For instance, in May 2017, Genocea disclosed that the company expected GEN-003 to be ready for Phase 3 trials by the fourth quarter of 2017. Id. ¶ 20. In July and August 2017, the company made additional disclosures indicating positive results of Phase 2b trials and reiterating the company's expectation that GEN-003 would soon be ready for Phase 3 trials. Id. ¶¶ 21-22. However, after the markets closed on September 25, 2017, Genocea disclosed that it was halting spending on GEN-003, “exploring strategic alternatives for the drug, ” and cutting 40 percent of its workforce. Id. ¶¶ 6, 23. The next day, the company's share price fell $4.08, or 75 percent, to close at $1.25 per share. Id. ¶¶ 6, 24.

         The drop in Genocea's share price prompted three putative class action lawsuits under §§ 10(b) and 20(a) of the Securities Exchange Act of 1934, 15 U.S.C. §§ 78j (b) and 78t(a), and under Rule 10b-5, 17 C.F.R. § 240.10b-5. See Id. ¶¶ 1, 26-50. At a hearing in January 2018, the Court allowed a motion to consolidate the three cases. The Court took under advisement competing motions for the appointment of a lead plaintiff and class counsel. Those motions are now ripe for decision.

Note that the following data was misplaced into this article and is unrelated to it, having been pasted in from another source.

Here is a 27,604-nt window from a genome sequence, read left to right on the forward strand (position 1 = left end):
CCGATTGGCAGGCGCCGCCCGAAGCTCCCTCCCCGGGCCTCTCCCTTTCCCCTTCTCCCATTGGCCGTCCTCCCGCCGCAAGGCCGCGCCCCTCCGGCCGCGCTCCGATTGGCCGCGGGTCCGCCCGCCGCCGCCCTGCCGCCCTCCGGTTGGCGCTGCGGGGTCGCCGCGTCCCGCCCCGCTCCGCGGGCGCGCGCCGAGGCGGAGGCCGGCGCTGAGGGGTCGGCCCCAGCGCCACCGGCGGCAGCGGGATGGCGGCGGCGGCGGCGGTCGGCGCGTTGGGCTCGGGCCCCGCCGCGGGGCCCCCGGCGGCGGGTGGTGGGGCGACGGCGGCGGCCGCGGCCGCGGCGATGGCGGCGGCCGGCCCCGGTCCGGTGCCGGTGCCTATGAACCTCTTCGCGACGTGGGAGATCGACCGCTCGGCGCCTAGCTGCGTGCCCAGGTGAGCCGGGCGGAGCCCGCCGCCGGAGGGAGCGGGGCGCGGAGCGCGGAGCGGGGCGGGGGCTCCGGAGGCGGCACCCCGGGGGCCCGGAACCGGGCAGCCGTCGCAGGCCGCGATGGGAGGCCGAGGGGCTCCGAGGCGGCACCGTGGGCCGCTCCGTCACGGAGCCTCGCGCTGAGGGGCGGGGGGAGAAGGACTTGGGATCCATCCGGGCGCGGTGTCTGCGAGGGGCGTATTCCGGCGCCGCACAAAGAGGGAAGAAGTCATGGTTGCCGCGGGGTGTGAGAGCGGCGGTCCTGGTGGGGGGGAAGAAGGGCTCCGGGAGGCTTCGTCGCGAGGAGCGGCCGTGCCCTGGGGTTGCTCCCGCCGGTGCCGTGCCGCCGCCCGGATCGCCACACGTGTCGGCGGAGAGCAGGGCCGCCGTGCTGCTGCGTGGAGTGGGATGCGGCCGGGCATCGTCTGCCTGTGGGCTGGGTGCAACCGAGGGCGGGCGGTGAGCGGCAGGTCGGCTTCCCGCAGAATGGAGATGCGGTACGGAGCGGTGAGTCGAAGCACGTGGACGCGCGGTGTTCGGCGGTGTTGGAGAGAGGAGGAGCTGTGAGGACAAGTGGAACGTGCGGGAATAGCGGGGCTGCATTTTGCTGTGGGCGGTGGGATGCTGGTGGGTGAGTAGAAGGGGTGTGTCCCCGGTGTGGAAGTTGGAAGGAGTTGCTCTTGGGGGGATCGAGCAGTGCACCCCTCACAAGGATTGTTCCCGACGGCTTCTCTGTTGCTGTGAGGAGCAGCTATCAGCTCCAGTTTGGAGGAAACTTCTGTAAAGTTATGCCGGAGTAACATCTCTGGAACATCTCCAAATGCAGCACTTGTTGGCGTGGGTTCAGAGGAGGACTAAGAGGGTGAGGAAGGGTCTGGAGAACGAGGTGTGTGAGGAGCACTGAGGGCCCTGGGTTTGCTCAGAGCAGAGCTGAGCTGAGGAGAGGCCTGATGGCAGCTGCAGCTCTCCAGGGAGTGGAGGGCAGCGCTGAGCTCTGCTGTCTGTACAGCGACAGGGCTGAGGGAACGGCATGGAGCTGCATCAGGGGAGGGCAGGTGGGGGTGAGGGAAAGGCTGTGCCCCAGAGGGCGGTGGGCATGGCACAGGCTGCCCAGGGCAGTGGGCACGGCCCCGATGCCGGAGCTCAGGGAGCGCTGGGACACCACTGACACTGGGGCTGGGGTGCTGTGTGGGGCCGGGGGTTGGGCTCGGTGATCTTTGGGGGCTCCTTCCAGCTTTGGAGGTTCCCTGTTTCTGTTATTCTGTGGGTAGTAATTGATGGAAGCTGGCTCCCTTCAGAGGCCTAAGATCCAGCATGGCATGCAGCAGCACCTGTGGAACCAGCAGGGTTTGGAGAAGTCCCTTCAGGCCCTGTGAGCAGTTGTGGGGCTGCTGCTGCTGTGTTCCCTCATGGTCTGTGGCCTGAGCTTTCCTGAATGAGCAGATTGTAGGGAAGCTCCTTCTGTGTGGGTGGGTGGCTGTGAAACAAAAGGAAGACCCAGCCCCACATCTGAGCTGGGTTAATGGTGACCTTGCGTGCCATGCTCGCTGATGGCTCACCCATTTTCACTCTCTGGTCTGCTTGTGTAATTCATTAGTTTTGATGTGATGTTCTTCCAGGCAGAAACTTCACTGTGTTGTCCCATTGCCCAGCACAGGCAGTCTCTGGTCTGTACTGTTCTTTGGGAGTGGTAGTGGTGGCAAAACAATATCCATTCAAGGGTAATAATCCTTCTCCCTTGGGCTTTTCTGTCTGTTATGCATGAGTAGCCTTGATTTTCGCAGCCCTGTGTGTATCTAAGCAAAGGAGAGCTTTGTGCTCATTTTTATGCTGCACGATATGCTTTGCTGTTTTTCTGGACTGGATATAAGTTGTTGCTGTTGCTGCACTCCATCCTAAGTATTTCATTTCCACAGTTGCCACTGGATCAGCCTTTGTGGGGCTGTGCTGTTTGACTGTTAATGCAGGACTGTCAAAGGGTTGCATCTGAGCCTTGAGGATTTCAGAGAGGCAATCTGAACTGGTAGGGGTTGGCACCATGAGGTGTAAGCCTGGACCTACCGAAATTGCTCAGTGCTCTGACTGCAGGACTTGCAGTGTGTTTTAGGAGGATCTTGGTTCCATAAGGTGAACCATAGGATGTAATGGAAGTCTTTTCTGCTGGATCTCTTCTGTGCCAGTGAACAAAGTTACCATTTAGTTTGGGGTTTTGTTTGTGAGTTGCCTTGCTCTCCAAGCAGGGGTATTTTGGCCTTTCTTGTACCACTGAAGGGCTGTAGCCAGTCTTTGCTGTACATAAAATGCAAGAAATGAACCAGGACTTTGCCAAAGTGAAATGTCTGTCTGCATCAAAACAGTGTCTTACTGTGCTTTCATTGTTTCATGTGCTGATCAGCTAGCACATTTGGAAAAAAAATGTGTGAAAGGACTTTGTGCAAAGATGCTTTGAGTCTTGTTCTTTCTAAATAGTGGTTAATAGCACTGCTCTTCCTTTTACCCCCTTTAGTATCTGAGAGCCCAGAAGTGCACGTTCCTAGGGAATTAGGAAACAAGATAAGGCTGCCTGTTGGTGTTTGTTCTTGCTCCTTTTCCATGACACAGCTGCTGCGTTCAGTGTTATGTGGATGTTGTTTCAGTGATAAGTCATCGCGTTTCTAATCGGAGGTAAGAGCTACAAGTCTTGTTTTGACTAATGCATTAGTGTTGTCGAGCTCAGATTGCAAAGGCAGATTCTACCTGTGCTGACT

I. General Framework for Appointing a Lead Plaintiff

         The Private Securities Litigation Reform Act (“PSLRA”) requires the Court to “appoint as lead plaintiff the member or members of the purported plaintiff class that the court determines to be most capable of adequately representing the interests of class members.” 15 U.S.C. § 78u-4(a)(3)(B)(i). A class member may trigger a rebuttable presumption that she is the “most adequate plaintiff” by satisfying three criteria: (1) filing the complaint or making a timely motion to be lead plaintiff; (2) having the largest financial interest in the relief sought; and (3) otherwise satisfying Rule 23 of the Federal Rules of Civil Procedure. 15 U.S.C. § 78u-4(a)(3)(B)(iii)(I). Another class member may rebut this presumption “only upon proof” that the presumptive “most adequate plaintiff” either (1) “will not fairly and adequately protect the interests of the class, ” or (2) “is subject to unique defenses that render such plaintiff incapable of adequately representing the class.” 15 U.S.C. § 78u-4(a)(3)(B)(iii)(II).